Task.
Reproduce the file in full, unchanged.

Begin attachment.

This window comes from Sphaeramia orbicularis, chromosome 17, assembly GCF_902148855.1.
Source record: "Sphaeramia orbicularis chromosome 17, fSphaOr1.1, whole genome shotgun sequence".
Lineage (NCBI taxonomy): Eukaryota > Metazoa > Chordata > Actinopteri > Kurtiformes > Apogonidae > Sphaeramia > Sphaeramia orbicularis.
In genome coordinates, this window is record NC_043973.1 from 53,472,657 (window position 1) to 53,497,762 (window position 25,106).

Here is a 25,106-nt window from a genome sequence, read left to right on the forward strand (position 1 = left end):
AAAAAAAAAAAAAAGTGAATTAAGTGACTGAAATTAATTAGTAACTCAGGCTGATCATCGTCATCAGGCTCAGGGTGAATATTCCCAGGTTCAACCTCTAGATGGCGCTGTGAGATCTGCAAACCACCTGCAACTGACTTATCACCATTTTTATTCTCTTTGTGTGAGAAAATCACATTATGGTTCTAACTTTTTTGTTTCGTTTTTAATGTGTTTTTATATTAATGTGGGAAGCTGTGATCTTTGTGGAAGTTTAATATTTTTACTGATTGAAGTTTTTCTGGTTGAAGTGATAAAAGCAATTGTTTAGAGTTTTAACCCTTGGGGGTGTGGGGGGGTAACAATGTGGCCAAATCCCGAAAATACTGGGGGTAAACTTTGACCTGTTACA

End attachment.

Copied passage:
This window comes from Sphaeramia orbicularis, chromosome 17, assembly GCF_902148855.1.
Source record: "Sphaeramia orbicularis chromosome 17, fSphaOr1.1, whole genome shotgun sequence".
Lineage (NCBI taxonomy): Eukaryota > Metazoa > Chordata > Actinopteri > Kurtiformes > Apogonidae > Sphaeramia > Sphaeramia orbicularis.
In genome coordinates, this window is record NC_043973.1 from 53,472,657 (window position 1) to 53,497,762 (window position 25,106).

Here is a 25,106-nt window from a genome sequence, read left to right on the forward strand (position 1 = left end):
AAAAAAAAAAAAAAGTGAATTAAGTGACTGAAATTAATTAGTAACTCAGGCTGATCATCGTCATCAGGCTCAGGGTGAATATTCCCAGGTTCAACCTCTAGATGGCGCTGTGAGATCTGCAAACCACCTGCAACTGACTTATCACCATTTTTATTCTCTTTGTGTGAGAAAATCACATTATGGTTCTAACTTTTTTGTTTCGTTTTTAATGTGTTTTTATATTAATGTGGGAAGCTGTGATCTTTGTGGAAGTTTAATATTTTTACTGATTGAAGTTTTTCTGGTTGAAGTGATAAAAGCAATTGTTTAGAGTTTTAACCCTTGGGGGTGTGGGGGGGTAACAATGTGGCCAAATCCCGAAAATACTGGGGGTAAACTTTGACCTGTTACA